Volume 76, Number 52 | May 23 -29, 2007

A Salute to Union Square

A Special Villager Supplement

Villager photos by Jefferson Siegel

Diana Carulli standing in one of the meditative labyrinths she created on Union Square’s north plaza.

Parks pans labyrinths but artist fights to save one

By Kristin Edwards

When writer Mary McHugh’s daughter died of diabetes, she found solace in walking one of the labyrinths in the plaza at the north end of Union Square. These labyrinths have become her quiet place in the city — a place, however, that might not be around much longer.

The Parks Department plans to redesign Union Square Park’s north end and the square’s northern plaza, where three labyrinths are currently painted on the asphalt. Under the plan, the labyrinths would be painted over.

Diana Carulli, the artist who painted the labyrinths — actually, two labyrinths and one maze — is fighting for them to remain in the northern plaza. The difference between a labyrinth and a maze as Carulli explained it, is that a maze has choices — “It tricks you” — while a labyrinth has only one path.

Carulli is not pushing to save all three.

“I’d settle for one!” she said.

Carulli explained that the labyrinths — and even the maze — are a peaceful place in the city, one worth keeping.

“It’s something useful,” she said.

Carulli feels the labyrinths are a great use of space and also provide very good exercise. It’s a place where people can walk tranquilly, while kids can still ride bikes or skateboard over the paintings.

McHugh agrees. When diabetes caused her daughter to go blind, then suffer kidney failure and finally die, McHugh desperately sought a way to cope. McHugh, who lives in New Jersey but is frequently in the city, began taking up walking to help her deal with her grief.

McHugh believes the walking helped because, as she said, “It helps to stimulate the serotonin and puts you in a better frame of mind.” McHugh began reading a lot of books about walking and came across a book on labyrinths. The book told of all the labyrinth locations in the city. Learning there was one in Union Square Park, McHugh decided to give it a try.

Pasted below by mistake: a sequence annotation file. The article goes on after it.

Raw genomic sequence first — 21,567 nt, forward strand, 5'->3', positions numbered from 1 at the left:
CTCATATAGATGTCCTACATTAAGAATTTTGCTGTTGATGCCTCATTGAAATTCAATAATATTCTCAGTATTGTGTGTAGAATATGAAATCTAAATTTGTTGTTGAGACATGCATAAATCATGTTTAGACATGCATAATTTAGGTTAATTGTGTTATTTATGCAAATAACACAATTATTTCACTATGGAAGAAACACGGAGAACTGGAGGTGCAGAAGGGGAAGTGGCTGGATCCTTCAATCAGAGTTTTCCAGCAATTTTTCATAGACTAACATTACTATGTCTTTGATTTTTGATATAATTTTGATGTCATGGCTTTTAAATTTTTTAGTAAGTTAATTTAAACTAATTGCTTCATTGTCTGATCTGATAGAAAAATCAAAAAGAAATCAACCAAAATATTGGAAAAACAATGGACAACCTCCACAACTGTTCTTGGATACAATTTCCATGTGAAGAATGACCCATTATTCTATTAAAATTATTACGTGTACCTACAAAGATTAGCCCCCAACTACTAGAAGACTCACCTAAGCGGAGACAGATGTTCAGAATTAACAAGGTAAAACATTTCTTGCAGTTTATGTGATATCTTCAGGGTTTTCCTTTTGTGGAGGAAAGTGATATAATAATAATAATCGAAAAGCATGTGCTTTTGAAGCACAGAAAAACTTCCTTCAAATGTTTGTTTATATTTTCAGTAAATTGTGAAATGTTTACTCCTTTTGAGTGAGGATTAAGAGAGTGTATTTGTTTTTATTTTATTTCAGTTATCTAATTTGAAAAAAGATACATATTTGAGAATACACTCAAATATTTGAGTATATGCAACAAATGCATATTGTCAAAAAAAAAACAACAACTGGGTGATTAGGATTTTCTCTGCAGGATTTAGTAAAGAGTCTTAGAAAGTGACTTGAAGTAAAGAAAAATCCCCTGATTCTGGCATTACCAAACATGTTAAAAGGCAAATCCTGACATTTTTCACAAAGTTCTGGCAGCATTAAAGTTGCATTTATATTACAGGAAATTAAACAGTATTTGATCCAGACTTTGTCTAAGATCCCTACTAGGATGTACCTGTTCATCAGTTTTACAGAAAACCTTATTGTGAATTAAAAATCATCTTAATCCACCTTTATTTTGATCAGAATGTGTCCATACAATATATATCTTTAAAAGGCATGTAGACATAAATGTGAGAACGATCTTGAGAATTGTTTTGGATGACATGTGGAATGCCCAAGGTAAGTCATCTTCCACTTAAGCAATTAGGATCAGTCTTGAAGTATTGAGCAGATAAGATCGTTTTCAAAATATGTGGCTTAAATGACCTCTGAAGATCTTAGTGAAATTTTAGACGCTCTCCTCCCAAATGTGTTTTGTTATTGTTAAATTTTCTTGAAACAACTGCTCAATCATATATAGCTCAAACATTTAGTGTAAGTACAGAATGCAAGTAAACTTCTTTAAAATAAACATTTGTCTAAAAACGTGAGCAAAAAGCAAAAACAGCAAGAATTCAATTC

McHugh said she had a spiritual experience when she walked the labyrinth the first time. She walked very slowly until she got to the center.

“I learned it’s more about the journey then the destination,” McHugh said. Pacing the labyrinth was more peaceful and spiritual than other walking, she said, because, “You have to look down to follow the path. You aren’t getting distracted by everything around you and all the noise inside your head.”

McHugh wrote an article for Family Circle magazine in which she described how walking helped her cope with her grief. Carulli read the article, and asked if she could use it to help support her fight to save the labyrinths.

McHugh said she was happy to help her. The two corresponded through e-mails, and eventually met in person to walk the labyrinths together. They plan to meet again to walk the labyrinths once more, McHugh said.

Carulli painted the labyrinths in Union Square’s northern plaza in 1999, after fighting for four years for permission. After learning of Parks’ plan to pave over the labyrinths, Carulli designed her own proposal, which includes a cement labyrinth to replace one that would be paved over.

“They are very popular. They’re a tourist attraction,” Carulli said of the labyrinths.

Despite writing many letters and petitions, and even offering to fundraise for her proposal, Carulli’s request was still denied.

Carulli has painted other labyrinths in the city — one of which was paved over despite Carulli’s plea to remake it in cement.

According to Ashe Reardon, a Parks spokesperson, the labyrinths simply don’t go with the new design the department wants to execute.

Reardon said that Parks felt the labyrinths were more appropriate for a children’s playground.

McHugh said that while putting a labyrinth in a playground is a great idea, she feels one should be included in the square’s northern plaza, as well.

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